This style of questioning comes off as insincere and “salesy” to the contemporary ear. Instead, consultative sales techniques are all about getting a productive, open conversation flowing through the effective use of questions.
Remember: Most of us love a chance to talk about ourselves. You can use this to your advantage by implementing consultative selling techniques in your calls, giving your prospect plenty of room to do so.
Next steps: Solve
We’ve talked a lot about the importance of asking consultative sales questions, but it’s also key that you embrace your role as a listener throughout the conversation. When using consultative selling techniques you want to pick up as much information as you can about your prospect’s situation so that you can provide the most useful solutions.
With all of the information collected in the previous step, the salesperson should be able to make a product or service recommendation that truly meets the needs of the prospect.
A doctor only writes a prescription after consulting the patient’s history and discussing their symptoms because this diagnostic process helps to determine the treatment that will treat the patient’s ailment. The value to the patient comes from the fit between the ailment and the treatment. Similarly, the value of any solution offered by a salesperson using consultative selling techniques comes from how appropriately it meets the client's need.
The strategic consultative selling model is, of course, intended to lead to a close. The salesperson should make recommendations and give their sales pitch at this stage in the process. The salesperson should inform the prospect about their solution while highlighting how it relieves the uncovered pain point.
Note that instead of walking the prospect through all of your solutions to see where there might be interest, you are using consultative sales techniques to first uncover their needs and then provide the most valuable solution.
Like @GaryVee says, "give value, and then ask for business."
Strategic consultative selling model
Now that you have a handle on the consultative selling definition, we can discuss some of the essential requirements that need to be met in order for your consultative sales techniques to work.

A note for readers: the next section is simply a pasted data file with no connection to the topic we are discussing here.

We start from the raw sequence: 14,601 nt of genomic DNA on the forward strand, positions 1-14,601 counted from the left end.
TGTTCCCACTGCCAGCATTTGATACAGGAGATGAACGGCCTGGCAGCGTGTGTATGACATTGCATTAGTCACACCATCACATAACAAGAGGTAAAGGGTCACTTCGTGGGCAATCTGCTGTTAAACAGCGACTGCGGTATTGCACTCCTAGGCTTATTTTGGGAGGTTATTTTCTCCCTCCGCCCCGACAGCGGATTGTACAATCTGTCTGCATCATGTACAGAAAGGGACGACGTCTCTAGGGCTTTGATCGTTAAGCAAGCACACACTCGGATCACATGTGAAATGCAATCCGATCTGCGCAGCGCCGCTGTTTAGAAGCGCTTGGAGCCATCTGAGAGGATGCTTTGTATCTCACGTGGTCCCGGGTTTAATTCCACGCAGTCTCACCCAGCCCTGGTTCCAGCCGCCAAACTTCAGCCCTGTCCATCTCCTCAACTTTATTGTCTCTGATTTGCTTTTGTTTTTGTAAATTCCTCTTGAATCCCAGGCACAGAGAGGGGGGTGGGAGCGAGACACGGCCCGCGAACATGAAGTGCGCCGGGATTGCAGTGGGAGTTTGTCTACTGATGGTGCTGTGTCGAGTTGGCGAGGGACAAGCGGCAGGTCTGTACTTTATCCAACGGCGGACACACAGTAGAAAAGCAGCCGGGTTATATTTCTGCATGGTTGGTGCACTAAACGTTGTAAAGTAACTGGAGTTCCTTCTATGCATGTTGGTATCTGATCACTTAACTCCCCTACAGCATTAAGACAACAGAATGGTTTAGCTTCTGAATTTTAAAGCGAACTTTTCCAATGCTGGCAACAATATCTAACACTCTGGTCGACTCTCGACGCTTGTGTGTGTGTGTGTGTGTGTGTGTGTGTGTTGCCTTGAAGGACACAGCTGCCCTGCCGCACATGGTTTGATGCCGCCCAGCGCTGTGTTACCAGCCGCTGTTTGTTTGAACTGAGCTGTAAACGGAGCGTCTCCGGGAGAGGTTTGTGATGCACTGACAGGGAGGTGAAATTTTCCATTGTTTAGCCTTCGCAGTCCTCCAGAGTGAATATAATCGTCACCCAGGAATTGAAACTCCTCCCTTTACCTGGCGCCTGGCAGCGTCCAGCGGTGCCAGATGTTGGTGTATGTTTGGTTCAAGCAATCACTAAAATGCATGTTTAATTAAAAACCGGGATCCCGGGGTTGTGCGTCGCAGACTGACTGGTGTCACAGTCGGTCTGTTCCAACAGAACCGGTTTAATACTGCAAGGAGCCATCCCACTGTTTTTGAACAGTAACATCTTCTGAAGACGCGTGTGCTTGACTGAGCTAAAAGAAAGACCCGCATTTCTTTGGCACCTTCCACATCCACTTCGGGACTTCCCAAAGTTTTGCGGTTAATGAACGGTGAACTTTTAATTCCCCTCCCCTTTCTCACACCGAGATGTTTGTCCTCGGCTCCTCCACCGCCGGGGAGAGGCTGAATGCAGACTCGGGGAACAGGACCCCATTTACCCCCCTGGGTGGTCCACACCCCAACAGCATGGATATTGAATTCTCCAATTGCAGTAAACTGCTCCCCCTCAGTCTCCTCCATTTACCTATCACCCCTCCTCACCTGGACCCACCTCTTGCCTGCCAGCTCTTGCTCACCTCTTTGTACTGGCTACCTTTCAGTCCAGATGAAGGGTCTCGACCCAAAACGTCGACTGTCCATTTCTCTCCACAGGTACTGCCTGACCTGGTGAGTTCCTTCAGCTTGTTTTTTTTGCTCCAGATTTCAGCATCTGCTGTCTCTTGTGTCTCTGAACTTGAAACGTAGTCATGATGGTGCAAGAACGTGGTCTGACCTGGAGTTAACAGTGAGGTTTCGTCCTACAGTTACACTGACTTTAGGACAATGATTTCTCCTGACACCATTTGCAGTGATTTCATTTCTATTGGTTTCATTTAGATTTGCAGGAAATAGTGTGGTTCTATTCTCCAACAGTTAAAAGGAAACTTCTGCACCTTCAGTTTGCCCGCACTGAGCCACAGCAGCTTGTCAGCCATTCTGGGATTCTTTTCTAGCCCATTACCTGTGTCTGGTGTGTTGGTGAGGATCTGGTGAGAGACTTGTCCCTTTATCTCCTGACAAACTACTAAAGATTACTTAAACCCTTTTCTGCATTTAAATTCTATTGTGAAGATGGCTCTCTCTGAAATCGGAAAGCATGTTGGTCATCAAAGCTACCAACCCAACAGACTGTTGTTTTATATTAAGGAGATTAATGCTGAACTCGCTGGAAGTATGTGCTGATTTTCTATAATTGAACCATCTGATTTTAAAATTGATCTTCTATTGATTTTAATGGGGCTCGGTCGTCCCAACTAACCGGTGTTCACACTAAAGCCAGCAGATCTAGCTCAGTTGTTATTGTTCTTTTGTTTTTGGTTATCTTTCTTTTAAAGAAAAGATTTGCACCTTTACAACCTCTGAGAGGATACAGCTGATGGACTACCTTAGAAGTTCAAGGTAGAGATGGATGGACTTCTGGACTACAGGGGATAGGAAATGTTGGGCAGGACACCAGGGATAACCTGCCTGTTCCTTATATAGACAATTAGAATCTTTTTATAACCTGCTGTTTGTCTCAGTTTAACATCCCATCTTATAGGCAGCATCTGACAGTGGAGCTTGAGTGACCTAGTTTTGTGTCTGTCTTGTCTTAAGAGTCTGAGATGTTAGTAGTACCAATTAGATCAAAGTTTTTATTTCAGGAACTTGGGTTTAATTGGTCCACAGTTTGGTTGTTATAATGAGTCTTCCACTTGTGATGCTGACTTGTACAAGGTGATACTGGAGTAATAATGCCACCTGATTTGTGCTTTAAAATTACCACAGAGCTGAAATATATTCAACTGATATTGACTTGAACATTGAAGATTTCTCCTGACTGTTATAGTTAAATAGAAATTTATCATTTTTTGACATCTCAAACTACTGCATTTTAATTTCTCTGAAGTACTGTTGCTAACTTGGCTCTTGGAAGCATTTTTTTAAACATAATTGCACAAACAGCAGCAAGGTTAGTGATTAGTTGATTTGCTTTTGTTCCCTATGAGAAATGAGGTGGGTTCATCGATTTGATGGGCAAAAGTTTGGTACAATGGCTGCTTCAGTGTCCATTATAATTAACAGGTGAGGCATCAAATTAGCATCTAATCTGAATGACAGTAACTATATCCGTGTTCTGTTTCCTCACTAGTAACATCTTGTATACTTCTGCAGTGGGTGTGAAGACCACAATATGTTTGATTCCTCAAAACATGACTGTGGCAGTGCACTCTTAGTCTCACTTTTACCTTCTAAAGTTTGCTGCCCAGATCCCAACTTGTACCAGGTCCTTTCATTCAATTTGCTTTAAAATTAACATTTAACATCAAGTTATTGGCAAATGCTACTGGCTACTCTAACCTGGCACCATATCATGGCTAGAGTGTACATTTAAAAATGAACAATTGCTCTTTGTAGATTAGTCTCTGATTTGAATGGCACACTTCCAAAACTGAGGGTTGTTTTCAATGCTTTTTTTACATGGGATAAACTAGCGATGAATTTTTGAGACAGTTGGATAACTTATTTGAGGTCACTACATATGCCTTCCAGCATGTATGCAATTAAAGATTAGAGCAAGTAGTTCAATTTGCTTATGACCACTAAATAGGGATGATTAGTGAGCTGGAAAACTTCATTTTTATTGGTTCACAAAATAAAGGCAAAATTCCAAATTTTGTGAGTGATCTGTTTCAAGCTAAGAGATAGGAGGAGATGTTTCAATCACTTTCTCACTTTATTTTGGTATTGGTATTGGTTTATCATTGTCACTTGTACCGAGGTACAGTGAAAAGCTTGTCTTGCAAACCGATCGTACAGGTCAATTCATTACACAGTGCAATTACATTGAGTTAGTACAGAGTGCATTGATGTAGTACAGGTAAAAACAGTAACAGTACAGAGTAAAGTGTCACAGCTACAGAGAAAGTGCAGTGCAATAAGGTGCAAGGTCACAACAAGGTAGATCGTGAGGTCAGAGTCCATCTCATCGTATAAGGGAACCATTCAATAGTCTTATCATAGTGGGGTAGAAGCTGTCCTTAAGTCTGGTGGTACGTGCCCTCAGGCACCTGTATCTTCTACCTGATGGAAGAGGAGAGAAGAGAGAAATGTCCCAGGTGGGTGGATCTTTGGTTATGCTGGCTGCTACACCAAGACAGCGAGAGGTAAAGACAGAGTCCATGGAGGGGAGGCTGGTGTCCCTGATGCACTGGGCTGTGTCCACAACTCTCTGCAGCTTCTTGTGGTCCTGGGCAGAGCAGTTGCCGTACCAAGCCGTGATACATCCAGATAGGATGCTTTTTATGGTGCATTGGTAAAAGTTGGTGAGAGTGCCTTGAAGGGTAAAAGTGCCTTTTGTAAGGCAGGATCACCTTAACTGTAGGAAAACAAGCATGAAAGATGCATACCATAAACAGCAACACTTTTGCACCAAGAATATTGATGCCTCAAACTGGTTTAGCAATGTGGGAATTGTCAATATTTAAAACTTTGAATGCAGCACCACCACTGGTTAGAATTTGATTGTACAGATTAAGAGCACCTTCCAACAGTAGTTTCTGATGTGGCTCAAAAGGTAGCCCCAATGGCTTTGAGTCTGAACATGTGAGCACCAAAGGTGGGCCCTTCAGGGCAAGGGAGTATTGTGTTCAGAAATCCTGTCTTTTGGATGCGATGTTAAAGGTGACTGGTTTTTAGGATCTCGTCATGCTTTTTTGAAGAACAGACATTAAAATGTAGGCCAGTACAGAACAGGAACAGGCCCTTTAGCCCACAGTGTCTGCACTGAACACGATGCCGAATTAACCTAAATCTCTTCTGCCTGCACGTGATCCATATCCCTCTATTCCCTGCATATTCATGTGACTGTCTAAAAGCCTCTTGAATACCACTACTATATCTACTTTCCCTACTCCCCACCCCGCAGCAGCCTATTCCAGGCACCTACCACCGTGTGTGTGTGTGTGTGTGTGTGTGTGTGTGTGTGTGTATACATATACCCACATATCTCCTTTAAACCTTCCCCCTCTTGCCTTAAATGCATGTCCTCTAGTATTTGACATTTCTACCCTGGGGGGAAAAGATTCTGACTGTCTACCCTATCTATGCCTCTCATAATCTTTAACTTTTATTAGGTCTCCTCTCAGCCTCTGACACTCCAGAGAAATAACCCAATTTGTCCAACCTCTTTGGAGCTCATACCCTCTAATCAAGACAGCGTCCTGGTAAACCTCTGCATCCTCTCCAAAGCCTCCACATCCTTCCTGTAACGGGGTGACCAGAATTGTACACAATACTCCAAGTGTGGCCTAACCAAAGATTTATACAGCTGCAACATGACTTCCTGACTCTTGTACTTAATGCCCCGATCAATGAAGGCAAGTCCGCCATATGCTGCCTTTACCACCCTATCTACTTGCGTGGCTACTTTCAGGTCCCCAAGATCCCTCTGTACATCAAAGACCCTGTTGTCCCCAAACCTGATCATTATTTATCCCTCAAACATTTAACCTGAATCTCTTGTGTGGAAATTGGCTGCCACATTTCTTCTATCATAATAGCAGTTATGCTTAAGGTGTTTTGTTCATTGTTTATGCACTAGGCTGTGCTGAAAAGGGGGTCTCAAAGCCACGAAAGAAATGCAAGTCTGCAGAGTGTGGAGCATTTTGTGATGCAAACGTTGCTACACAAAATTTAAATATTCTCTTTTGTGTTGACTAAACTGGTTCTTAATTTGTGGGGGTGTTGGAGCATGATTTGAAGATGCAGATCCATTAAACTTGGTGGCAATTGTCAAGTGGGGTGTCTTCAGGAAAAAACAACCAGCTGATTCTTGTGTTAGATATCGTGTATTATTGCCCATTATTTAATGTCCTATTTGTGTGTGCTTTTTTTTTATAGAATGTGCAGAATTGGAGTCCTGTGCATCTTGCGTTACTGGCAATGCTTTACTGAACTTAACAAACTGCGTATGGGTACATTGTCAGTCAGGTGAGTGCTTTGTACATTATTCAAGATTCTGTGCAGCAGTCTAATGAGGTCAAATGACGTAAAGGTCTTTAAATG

1. Build customer trust - Consultative selling techniques are all about establishing trust between the seller and the prospect. When engaged in consultative sales, always check in with yourself and make sure that you’re prioritizing your relationship with the client over just getting your sales pitch heard. In every interaction leading up to a sale, remember that building rapport with your prospects is a top priority, and that it ultimately serves your goal of closing the deal. Building trust establishes you as a valued resource and provider of solutions rather than another aggressive salesperson just trying to meet their targets.
2. Identify customer needs - We’ve touched on this several times, but it bears repeating: uncovering the prospective client’s needs has to occur before offering a sales pitch or overview of your solutions. It’s tempting to go into a meeting or call and hide behind your presentations, brochures, or slide decks, but it’s best to save those for later in your conversation. First, get the conversation going in a direction that will help you (and your prospects) really hone in on their most pressing needs. Asking questions and active listening are key consultative sales techniques that can help you do this.
3. Offer solutions that meet customer needs - Now that an understanding of the customer and their needs is established, ensure that the correct solution is offered to remedy the challenge they face. You may have a new service that you’re excited to get out there and promote, but if it isn’t the right fit for your prospect, it may not be appropriate to present it to them. Prioritize solutions that meet their needs. Once you do this, you’ll open up the possibility to sell more products and services in the future.